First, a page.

Present day (since 2008)

The ongoing conflicts between the surviving band members spilled over to the 2008 Presidential campaign. Barry Goudreau appeared with Mike Huckabee and played with him at some rallies in New Hampshire.[27] Huckabee used "More than a Feeling" as a campaign theme song.[27]

Scholz, a self-described "Obama supporter"[28], sent an open letter to Huckabee in February 2008 stating that the band had never endorsed any candidate, and that he had never authorized the use of "More Than a Feeling" as Huckabee's theme song.[27] Scholz made a point of saying that he, and not Goudreau or Sheehan, actually played all the guitars on "More Than a Feeling" as well as most of Boston’s songs.[28] Huckabee did stop using "More than a Feeling" as a theme song.

In the spring of 2008, Scholz and Sweet introduced a new Boston lineup, which subsequently did a North American summer tour, playing 53 dates in 12 weeks (on a double bill with Styx). Scholz was the only founding member of Boston to play on the tour, although longtime member Gary Pihl was also part of the band. In addition to Scholz, Sweet and Pihl, the new lineup also featured Tommy DeCarlo, Adam Jackson, Kimberley Dahme and Jeff Neal.

In January 2009, Greatest Hits was re-released as a remastered disc.

An update was posted to the offical Boston website revealing progress on a new studio album, which is "progressing at an agonizingly slow rate." [29]

Innovations and style

Boston's genre is considered by most to be hard rock, while combining elements of progressive rock and heavy metal into their music.[21][30] Former singer Brad Delp was well known for his extended vocal ranges, shown on hits such as "More Than a Feeling."[31]

Guitarist and primary song writer Tom Scholz' blend of musical styles, ranging from classical to 1960s English pop, has resulted in a unique sound, most consistently realized on the first two albums (Boston and Don't Look Back). This sound is characterized by multiple lead and blended harmonies guitar work (usually harmonized in thirds), often alternating between and then mixing electric and acoustic guitars. Scholz and Brian May are well regarded for the development of complex, multi-tracked guitar harmonies. Another contributing factor is the use of handmade, high tech equipment, such as the Rockman, used by artists such as Journey guitarist Neal Schon, the band ZZ Top, and Ted Nugent. Def Leppard's album Hysteria was created using only Rockman technology. Scholz' production style combines deep, aggressive, comparatively short guitar riffing and nearly ethereal, generally longer note vocal harmonies. A heavier, lower and darker overall approach came in the next two albums (Third Stage and Walk On). The original track, "Higher Power," on the Greatest Hits album exhibits a near Germanic, almost techno influence with its sequencer-sounding keyboards, a sound most fully realized on Corporate America's title track.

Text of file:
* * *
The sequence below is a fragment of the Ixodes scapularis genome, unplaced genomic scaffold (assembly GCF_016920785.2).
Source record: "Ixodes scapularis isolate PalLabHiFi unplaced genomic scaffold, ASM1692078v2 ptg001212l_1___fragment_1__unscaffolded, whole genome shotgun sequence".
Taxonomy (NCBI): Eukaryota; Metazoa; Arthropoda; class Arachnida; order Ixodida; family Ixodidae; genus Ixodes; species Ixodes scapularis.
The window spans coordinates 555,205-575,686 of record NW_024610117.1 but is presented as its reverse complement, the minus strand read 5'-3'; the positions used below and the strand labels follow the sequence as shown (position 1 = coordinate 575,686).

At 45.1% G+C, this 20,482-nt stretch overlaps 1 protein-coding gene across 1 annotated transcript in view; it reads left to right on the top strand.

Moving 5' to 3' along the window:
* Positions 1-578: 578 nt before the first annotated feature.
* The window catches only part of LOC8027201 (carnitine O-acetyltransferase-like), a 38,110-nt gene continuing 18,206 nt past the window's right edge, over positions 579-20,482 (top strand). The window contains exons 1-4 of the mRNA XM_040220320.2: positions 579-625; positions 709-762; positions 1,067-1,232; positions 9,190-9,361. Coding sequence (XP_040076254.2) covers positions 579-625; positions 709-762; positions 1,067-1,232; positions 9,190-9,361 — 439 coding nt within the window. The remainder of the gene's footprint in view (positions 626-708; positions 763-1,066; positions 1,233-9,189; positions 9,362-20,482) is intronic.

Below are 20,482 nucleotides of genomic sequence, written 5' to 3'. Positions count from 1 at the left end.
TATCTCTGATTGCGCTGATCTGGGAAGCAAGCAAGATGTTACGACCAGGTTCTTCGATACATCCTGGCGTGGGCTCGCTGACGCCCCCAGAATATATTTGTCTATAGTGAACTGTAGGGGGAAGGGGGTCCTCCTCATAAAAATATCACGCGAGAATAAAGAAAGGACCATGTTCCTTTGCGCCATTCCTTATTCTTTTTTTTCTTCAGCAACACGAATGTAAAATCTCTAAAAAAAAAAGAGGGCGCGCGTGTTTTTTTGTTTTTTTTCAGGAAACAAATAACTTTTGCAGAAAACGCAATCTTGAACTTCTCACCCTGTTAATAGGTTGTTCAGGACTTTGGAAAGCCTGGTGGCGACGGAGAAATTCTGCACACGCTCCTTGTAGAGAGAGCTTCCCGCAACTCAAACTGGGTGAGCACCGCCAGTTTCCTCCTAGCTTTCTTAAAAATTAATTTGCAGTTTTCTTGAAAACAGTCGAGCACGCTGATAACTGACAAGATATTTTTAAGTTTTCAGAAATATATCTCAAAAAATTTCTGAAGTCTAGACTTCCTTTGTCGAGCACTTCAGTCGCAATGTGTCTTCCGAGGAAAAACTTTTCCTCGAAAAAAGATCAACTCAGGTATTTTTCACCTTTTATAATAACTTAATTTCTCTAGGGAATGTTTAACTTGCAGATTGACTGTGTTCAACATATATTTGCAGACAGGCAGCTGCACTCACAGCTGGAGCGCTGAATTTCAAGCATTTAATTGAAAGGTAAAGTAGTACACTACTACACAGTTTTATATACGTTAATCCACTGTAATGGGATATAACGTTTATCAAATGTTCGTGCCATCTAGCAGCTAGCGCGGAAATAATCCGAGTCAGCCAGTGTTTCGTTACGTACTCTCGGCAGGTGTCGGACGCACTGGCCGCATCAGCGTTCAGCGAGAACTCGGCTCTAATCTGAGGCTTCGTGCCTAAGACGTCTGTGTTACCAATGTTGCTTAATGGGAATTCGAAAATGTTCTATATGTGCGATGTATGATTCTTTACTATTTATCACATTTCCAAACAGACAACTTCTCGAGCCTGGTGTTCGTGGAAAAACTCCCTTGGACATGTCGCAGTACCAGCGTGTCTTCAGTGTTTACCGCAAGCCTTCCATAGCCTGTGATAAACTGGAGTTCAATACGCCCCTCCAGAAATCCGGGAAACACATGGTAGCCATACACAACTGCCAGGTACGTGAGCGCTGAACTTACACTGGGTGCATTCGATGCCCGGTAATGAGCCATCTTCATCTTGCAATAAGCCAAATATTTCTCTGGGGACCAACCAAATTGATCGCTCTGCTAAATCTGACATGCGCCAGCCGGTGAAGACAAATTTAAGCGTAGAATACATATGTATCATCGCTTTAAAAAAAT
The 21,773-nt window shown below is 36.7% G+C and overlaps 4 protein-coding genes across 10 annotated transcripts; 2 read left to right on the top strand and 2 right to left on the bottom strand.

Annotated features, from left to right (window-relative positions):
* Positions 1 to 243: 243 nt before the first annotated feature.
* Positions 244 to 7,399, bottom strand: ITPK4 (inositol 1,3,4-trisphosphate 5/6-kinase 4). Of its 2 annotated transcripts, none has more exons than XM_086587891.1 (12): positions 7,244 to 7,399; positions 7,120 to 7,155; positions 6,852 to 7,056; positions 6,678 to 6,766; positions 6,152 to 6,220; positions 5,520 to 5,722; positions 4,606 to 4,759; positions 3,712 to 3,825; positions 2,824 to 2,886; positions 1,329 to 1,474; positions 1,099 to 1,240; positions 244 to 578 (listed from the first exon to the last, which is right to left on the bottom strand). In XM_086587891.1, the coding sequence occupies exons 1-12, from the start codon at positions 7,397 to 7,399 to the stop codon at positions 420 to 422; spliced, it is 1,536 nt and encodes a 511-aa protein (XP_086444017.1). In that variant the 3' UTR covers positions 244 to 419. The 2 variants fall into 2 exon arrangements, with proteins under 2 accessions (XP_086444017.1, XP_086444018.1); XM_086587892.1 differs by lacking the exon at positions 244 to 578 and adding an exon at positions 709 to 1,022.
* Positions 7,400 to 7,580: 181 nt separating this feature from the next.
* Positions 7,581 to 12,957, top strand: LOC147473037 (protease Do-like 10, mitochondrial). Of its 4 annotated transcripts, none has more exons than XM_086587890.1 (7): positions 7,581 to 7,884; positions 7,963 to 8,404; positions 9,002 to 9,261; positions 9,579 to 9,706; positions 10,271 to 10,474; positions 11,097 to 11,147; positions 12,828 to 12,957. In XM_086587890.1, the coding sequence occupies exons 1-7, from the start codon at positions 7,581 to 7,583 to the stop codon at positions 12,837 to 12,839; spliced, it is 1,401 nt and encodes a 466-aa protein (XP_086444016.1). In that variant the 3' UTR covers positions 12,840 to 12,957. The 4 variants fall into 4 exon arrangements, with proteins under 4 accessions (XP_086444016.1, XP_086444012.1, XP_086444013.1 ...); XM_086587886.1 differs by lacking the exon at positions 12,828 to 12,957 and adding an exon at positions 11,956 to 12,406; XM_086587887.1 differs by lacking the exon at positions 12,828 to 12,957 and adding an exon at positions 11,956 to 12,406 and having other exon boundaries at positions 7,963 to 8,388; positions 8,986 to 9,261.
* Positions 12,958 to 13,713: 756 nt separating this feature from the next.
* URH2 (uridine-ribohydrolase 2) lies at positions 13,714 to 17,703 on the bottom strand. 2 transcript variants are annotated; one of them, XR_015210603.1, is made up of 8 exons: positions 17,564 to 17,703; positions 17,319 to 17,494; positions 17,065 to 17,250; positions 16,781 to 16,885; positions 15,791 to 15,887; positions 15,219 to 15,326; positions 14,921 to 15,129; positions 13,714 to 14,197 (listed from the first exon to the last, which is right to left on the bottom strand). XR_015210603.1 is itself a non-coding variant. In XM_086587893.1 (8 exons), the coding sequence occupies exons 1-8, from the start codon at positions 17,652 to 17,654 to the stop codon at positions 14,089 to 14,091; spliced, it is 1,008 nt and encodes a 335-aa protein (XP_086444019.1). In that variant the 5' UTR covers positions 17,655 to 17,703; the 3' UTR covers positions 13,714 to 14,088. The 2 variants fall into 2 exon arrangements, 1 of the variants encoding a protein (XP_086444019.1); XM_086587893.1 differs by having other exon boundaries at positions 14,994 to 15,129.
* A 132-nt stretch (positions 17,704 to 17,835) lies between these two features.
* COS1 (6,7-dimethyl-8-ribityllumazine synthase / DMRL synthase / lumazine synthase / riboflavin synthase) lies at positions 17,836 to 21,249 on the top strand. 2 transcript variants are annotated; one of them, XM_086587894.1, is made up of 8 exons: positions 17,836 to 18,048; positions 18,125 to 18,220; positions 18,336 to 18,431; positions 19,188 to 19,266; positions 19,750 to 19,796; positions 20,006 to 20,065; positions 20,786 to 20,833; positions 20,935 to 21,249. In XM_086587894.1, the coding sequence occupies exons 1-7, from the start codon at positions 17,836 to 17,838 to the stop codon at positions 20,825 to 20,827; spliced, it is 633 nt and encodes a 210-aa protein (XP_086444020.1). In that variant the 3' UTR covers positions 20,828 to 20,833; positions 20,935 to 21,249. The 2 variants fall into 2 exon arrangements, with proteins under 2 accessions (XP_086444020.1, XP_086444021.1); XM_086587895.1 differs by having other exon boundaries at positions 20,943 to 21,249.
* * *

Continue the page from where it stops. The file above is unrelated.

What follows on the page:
Singer Brad Delp, who was strongly influenced by the Beatles,[32] is also credited for helping to create Boston's sound with his signature vocal sound.

Band members

Current members

Past members

  • Brad Delp (deceased): lead vocals, rhythm guitar, keyboards, percussion (1976–1989, 1994–2007)
  • Jim Masdea: drums, percussion, keyboards (1983–1988)
  • Barry Goudreau: guitars, backing vocals (1976–1981)
  • Sib Hashian: drums, percussion, backing vocals (1976–1983)
  • Fran Sheehan: bass, backing vocals (1976–1983)
  • David Sikes: vocals, bass, keyboards (1987–1997)
  • Doug Huffman: drums, percussion, keyboards, backing vocals (1987–1994)
  • Curly Smith: drums, percussion, harmonica, backing vocals (1994–1997)
  • Fran Cosmo: lead vocals, guitar (1993–2006)
  • Anthony Cosmo: guitar, backing vocals (1997–2006)
  • Anthony Citrinite: drums (2001–2002)
  • Tom Hambridge: drums (2002)

Discography

Studio albums

Year Album U.S.[33] UK[34] RIAA Certification[35] BPI[36]
1976 Boston 3 11 17× Platinum Gold
1978 Don't Look Back 1 9 7× Platinum Silver
1986 Third Stage 1 37 4× Platinum
1994 Walk On 7 - Platinum
2002 Corporate America 42 -
2010 TBA 2010 - -

References

  1. ^ "allmusic ((( Boston > Overview )))". Allmusic. http://www.allmusic.com/cg/amg.dll?p=amg&sql=10:aifrxqq5ld0e. Retrieved 6 November 2009. 
  2. ^ "RIAA Best Selling Artists - Boston". RIAA. http://www.riaa.com/goldandplatinumdata.php?table=tblTopArt. Retrieved 6 November 2009. 
  3. ^ "RIAA Gold & Platinum". RIAA. 20 November 2003. http://www.riaa.com/goldandplatinumdata.php?table=tblDiamond. Retrieved 6 November 2009. 
  4. ^ a b c d e f g h i j "Official Boston Website - History". http://www.bandboston.com/html/history_html.html. Retrieved 16 August 2009.